The Social Dimension of the Learning Economy
This paper is a slightly revised version of Bengt-Åke Lundvall's Inaugural Lecture, the 10th of November at Department for Business Studies, Aalborg University. The general message is that the growing frequency of so-called paradoxes in economic theory and of unsolved socioeconomic problems reflects that neither economic theory nor policy has been adapted to the fact that we have entered a new phase: the 'Learning Economy'. It is shown that in the learning economy the capacity to learn increasingly determines the relative position of individuals, firms and national systems. The growing polarisation in the OECD-labour markets is explained by the increasing importance of learning and the acceleration in the rate of change. Finally, it is argued that the learning economy will not be sustainable if these tendencies are not countered by a New New Deal which puts the focus on the distribution of capabilities to learn
|Date of creation:||1996|
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- Pavitt, Keith, 1991. "What makes basic research economically useful?," Research Policy, Elsevier, vol. 20(2), pages 109-119, April.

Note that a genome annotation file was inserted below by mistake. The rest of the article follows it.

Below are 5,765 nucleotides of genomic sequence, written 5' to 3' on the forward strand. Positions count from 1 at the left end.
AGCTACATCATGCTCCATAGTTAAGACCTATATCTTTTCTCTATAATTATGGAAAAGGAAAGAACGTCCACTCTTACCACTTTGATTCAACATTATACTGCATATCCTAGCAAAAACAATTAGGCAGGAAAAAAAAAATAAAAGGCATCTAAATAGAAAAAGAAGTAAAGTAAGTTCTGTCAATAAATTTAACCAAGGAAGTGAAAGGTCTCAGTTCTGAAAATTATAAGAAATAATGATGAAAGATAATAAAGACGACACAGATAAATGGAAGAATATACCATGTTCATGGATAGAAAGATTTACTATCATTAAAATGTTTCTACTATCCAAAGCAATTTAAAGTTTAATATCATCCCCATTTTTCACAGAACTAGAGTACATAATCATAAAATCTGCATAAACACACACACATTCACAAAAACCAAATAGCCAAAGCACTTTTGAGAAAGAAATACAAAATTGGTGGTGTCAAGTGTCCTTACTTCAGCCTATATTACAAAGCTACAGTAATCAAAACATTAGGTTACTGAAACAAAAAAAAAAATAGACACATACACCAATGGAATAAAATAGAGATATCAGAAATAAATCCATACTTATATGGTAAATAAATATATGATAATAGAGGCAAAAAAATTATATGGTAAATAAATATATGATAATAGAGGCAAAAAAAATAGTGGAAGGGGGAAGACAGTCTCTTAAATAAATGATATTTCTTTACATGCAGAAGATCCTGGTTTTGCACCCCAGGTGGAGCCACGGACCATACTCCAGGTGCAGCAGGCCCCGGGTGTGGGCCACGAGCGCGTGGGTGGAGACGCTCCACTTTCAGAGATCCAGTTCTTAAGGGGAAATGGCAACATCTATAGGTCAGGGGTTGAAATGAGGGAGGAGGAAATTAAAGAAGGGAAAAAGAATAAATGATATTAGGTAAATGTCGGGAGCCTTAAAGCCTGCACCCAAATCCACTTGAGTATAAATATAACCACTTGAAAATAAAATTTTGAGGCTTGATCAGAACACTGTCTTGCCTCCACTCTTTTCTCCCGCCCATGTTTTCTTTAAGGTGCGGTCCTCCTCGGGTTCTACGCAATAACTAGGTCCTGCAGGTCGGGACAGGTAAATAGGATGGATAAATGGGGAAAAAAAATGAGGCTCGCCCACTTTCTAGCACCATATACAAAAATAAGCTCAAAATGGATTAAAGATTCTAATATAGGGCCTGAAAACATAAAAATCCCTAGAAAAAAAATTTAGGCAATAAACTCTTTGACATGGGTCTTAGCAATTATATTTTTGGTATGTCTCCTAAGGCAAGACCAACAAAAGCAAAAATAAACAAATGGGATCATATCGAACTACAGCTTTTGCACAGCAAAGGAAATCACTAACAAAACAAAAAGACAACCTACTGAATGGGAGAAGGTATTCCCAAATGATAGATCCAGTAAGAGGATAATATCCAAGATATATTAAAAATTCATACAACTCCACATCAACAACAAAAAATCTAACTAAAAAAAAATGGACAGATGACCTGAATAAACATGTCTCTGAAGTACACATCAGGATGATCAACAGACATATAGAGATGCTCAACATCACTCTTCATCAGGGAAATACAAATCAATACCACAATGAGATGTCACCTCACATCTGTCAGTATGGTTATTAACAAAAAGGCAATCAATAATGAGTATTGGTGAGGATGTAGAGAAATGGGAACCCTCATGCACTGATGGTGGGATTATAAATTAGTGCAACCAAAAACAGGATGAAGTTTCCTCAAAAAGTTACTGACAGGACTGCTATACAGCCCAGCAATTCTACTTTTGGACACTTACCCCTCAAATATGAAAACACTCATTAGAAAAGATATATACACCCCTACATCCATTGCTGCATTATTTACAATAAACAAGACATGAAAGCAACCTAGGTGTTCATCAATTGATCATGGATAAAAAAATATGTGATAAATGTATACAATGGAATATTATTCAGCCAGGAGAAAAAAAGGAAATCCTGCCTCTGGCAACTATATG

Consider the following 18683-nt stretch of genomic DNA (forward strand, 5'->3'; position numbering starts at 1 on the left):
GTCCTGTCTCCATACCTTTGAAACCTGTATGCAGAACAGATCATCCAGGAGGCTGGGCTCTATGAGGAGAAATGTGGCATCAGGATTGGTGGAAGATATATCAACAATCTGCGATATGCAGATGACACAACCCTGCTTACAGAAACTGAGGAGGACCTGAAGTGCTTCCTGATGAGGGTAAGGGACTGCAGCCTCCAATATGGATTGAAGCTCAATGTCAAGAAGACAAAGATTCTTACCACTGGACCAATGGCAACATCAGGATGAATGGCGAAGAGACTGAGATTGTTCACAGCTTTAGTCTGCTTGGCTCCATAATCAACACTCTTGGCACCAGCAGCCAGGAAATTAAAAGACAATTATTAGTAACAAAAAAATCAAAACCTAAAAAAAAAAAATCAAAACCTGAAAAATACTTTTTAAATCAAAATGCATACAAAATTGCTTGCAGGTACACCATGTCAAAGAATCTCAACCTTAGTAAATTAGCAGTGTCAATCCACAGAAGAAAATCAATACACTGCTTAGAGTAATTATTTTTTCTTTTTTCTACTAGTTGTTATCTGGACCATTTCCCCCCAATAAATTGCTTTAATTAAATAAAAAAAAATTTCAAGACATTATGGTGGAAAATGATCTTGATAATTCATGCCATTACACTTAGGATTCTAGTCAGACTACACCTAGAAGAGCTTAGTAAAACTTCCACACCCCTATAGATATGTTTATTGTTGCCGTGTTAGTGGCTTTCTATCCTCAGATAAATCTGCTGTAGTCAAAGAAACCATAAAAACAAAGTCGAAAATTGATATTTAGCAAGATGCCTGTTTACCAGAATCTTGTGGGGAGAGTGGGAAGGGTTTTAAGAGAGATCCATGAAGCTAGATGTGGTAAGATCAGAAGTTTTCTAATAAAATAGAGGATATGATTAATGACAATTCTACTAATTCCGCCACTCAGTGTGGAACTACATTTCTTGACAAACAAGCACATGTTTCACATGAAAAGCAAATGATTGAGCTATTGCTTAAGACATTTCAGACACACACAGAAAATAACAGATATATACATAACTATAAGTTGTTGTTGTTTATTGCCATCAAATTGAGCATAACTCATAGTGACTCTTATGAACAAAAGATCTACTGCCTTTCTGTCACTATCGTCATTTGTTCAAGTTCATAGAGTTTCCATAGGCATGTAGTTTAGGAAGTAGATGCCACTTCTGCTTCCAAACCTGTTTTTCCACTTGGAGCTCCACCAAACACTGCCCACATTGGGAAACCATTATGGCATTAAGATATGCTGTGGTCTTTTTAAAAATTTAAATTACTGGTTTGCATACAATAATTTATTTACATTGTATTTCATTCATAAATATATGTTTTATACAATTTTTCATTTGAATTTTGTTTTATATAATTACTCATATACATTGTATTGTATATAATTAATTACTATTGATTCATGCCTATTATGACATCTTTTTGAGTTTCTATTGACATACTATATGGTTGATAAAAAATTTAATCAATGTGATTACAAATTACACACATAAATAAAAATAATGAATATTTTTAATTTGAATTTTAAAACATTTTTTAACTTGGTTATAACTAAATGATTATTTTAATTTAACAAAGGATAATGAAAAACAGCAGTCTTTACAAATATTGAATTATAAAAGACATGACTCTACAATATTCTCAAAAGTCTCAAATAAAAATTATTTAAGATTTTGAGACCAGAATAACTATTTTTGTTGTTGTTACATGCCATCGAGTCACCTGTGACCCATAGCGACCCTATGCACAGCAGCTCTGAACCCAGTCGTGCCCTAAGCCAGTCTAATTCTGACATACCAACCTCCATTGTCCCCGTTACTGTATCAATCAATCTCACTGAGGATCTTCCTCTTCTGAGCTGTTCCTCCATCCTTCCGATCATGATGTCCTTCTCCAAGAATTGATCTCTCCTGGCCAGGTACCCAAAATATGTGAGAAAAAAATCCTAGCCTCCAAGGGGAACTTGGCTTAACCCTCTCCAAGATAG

- Carter, Anne P., 1989. "Knowhow trading as economic exchange," Research Policy, Elsevier, vol. 18(3), pages 155-163, June.
- Bengt-ake Lundvall & Bjorn Johnson, 1994. "The Learning Economy," Industry and Innovation, Taylor & Francis Journals, vol. 1(2), pages 23-42.
- Arrow, Kenneth J, 1994. "Methodological Individualism and Social Knowledge," American Economic Review, American Economic Association, vol. 84(2), pages 1-9, May.
- Freeman, C., 1991. "Networks of innovators: A synthesis of research issues," Research Policy, Elsevier, vol. 20(5), pages 499-514, October.
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